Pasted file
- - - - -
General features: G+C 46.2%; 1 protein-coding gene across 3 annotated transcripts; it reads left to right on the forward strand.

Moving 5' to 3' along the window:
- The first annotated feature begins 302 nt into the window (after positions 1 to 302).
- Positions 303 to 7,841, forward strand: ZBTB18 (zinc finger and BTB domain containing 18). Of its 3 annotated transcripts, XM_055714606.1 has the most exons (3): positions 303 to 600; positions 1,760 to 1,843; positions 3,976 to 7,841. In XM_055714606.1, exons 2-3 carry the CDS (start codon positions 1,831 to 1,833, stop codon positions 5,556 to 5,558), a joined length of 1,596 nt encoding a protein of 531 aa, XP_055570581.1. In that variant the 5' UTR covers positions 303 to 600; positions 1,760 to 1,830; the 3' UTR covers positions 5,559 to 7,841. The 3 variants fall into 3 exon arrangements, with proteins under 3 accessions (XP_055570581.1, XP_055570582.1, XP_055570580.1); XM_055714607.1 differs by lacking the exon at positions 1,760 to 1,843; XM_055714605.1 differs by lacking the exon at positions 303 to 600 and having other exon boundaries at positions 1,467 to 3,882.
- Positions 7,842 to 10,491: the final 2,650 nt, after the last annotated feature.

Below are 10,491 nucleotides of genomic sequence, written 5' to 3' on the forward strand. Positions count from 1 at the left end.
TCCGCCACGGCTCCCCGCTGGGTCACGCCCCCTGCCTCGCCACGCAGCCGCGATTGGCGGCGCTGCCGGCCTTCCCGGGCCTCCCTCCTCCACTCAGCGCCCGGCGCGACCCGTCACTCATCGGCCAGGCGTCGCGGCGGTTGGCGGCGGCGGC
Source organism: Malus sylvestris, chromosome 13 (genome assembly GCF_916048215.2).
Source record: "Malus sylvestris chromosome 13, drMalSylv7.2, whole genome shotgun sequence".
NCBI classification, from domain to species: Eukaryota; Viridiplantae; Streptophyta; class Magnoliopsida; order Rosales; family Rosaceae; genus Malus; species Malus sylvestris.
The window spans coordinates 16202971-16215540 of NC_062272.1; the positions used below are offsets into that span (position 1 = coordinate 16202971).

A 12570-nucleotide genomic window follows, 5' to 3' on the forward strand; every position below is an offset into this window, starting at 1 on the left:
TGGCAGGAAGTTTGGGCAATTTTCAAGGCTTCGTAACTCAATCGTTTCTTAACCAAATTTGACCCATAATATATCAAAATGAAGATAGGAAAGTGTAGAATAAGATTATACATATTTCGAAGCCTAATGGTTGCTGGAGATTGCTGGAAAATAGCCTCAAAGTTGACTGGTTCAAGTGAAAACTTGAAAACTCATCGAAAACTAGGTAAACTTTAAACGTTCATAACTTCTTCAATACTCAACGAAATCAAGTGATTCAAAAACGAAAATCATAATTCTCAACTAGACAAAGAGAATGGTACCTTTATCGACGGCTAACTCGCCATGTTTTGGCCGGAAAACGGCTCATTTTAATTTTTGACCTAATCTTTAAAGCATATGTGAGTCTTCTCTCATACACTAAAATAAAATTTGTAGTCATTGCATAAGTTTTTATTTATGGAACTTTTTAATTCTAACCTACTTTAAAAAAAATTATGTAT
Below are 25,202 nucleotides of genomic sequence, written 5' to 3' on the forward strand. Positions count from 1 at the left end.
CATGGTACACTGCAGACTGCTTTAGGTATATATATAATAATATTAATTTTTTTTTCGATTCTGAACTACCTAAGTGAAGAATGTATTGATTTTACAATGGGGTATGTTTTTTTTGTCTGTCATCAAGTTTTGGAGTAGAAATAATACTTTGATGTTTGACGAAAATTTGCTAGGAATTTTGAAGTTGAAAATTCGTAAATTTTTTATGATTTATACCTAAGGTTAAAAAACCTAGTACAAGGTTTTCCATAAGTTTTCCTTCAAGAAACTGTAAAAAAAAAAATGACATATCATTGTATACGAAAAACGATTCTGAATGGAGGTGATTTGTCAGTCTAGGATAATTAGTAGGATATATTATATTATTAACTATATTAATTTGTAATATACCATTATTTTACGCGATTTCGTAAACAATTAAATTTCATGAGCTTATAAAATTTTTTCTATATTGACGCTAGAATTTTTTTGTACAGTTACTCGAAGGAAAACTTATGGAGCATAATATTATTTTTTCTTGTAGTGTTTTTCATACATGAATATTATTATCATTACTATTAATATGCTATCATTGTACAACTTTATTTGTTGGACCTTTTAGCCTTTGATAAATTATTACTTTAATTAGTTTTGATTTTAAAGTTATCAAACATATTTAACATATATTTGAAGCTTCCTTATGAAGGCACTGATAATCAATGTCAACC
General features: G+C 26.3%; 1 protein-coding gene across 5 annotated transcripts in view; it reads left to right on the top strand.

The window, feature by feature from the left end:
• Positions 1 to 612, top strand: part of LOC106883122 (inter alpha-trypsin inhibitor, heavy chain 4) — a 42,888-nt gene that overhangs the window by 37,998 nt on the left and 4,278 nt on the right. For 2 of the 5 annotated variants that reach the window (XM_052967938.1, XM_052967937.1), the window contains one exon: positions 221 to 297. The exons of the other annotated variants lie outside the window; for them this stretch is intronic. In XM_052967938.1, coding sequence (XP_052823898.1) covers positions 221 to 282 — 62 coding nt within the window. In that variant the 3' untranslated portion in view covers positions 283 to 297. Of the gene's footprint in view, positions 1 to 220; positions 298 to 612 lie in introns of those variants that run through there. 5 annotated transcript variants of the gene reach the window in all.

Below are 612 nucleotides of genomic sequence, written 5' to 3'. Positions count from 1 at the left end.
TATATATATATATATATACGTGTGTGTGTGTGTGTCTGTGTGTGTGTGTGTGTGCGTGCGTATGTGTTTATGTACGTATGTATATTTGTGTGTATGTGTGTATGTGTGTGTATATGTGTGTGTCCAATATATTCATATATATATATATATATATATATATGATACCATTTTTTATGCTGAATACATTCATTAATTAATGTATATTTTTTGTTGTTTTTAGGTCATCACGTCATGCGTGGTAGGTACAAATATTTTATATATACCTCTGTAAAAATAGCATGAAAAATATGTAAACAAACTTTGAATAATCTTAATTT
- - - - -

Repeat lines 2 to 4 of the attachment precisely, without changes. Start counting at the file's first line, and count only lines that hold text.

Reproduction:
Moving 5' to 3' along the window:
- The first annotated feature begins 302 nt into the window (after positions 1 to 302).
- Positions 303 to 7,841, forward strand: ZBTB18 (zinc finger and BTB domain containing 18). Of its 3 annotated transcripts, XM_055714606.1 has the most exons (3): positions 303 to 600; positions 1,760 to 1,843; positions 3,976 to 7,841. In XM_055714606.1, exons 2-3 carry the CDS (start codon positions 1,831 to 1,833, stop codon positions 5,556 to 5,558), a joined length of 1,596 nt encoding a protein of 531 aa, XP_055570581.1. In that variant the 5' UTR covers positions 303 to 600; positions 1,760 to 1,830; the 3' UTR covers positions 5,559 to 7,841. The 3 variants fall into 3 exon arrangements, with proteins under 3 accessions (XP_055570581.1, XP_055570582.1, XP_055570580.1); XM_055714607.1 differs by lacking the exon at positions 1,760 to 1,843; XM_055714605.1 differs by lacking the exon at positions 303 to 600 and having other exon boundaries at positions 1,467 to 3,882.